Wednesday, November 04, 2009

Fiction: The Chief Factor’s Daughter by Vanessa Winn

I had the rare delight of traveling to the city of Victoria on the southernmost tip of Vancouver Island twice during the time I was reading The Chief Factor’s Daughter (Touchwood Editions). It’s not that I’m a super-slow reader, either. Rather, my life aligned in such a way that, not only was I in the city on which the action in Vanessa Winn’s debut novel centers, I even had cause to sit near historic monuments and some of the locations in the book and just contemplate the rush of time while her story swirled through my mind, fresh: still at the ripest point of enjoyment. That’s the biggest pay off on historical fiction. It takes your hand and walks with you. Actually strolling the sites was an unnecessary bonus, but it enhanced even that.

Though The Chief Factor’s Daughter starts off dry and distant, the rhythms of the lives of Winn’s characters sweep you along, if you let them. Winn has worked closely with history and it shows. Her detail has a rich and authentic feel that doesn’t always lend itself to breathtaking storytelling. Never mind, though. Once the reader is immersed, it’s an easy story to find your stroke with and swim along.

The daughter in question is Margaret Work, a proper young lady raised in good English fashion who is socially hampered by the matter of her birth. Though Margaret’s father is the chief factor at Fort Victoria, her mother is Métis and so Margaret and her siblings find the pool of potential mates in Victoria to be limited. To make matters more difficult, Margaret has set her mind on a marriage that will involve her heart, something her mother approves and so we find Margaret in her mid-20s and heading ever more deeply into spinsterhood.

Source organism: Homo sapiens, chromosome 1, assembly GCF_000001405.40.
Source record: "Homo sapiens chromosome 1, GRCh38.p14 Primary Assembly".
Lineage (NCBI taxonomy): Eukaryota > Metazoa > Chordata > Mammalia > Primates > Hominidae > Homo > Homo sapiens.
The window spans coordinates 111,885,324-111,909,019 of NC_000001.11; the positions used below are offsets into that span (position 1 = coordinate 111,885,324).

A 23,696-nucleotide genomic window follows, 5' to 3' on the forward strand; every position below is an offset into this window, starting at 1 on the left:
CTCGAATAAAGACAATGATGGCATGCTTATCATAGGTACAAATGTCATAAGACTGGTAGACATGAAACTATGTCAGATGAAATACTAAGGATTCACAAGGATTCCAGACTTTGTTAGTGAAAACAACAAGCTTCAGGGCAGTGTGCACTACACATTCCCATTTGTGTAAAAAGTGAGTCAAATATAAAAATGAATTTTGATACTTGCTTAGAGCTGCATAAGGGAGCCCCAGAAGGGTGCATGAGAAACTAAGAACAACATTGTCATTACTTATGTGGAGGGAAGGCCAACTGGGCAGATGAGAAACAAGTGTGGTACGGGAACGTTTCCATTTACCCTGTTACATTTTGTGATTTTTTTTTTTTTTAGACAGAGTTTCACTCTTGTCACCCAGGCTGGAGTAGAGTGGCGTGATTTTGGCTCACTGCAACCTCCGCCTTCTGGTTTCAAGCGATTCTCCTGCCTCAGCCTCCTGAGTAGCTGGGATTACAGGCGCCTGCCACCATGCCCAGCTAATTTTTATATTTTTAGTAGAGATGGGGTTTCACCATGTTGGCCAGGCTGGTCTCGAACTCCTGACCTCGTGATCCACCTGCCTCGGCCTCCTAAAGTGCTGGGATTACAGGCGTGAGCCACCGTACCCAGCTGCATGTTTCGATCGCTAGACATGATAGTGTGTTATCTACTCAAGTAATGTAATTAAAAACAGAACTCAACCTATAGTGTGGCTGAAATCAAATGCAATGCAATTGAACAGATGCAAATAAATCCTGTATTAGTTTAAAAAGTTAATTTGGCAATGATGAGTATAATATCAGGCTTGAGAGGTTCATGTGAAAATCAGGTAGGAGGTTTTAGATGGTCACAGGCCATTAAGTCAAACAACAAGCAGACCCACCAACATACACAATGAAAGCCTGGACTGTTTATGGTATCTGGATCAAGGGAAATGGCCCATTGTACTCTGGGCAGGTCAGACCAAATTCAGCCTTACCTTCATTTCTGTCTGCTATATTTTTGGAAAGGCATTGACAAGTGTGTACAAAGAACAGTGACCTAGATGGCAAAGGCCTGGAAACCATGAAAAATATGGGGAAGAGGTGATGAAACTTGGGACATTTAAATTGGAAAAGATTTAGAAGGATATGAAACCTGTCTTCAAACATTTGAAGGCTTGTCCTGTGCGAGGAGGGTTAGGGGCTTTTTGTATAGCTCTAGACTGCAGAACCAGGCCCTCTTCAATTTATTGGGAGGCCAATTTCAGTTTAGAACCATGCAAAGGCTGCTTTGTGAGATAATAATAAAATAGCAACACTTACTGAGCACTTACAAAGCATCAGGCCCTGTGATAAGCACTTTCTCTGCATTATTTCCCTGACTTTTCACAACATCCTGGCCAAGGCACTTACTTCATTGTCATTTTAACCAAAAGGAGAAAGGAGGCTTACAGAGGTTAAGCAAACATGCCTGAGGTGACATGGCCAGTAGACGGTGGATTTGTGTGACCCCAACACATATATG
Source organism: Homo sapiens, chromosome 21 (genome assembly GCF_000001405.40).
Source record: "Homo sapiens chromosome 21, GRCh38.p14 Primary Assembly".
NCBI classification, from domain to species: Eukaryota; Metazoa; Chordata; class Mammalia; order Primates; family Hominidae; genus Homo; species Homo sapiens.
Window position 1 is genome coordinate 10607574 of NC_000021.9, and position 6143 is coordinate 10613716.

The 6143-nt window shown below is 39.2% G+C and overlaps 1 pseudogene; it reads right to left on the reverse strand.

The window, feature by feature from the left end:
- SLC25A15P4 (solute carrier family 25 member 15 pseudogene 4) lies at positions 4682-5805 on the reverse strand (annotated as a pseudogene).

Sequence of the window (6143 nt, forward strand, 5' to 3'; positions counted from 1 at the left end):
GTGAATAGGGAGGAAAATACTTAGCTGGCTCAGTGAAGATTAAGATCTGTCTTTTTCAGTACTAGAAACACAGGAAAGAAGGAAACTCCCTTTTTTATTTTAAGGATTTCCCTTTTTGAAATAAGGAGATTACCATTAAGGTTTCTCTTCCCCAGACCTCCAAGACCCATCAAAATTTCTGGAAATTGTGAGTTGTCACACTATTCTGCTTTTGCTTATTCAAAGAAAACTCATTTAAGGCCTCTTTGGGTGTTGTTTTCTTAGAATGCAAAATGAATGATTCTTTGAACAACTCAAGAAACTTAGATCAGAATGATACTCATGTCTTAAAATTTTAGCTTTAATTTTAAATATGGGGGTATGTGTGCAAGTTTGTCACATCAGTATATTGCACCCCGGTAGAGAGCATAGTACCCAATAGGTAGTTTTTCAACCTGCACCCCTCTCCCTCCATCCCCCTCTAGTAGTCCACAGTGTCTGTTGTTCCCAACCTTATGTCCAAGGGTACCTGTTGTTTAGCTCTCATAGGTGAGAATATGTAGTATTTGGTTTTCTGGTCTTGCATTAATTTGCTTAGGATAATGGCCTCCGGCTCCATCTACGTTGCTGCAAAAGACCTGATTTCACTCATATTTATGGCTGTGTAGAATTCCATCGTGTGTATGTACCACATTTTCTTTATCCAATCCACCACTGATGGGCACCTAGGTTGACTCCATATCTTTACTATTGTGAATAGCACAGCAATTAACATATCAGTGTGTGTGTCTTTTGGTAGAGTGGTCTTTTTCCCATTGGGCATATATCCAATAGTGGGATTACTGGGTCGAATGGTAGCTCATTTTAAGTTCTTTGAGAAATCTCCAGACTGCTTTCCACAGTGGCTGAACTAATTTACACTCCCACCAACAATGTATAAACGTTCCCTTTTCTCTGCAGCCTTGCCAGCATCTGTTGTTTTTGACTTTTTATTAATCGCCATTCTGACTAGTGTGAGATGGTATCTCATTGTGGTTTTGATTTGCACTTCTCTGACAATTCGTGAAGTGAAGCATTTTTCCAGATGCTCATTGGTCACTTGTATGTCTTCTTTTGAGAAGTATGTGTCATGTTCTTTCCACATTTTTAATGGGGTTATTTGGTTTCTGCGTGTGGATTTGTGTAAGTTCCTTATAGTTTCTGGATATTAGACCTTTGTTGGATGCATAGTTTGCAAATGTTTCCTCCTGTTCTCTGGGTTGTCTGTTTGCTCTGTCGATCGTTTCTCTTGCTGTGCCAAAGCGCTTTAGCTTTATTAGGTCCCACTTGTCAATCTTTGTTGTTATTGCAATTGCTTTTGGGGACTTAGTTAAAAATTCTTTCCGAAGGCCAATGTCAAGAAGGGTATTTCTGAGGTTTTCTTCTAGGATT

The Chief Factor’s Daughter is a quiet, elegant book. It deals with an important piece of regional history but, even that falls second to what this book does best and the thing that all successful historical fiction must do: it transports us out of time, out of mind.



Post a Comment

<< Home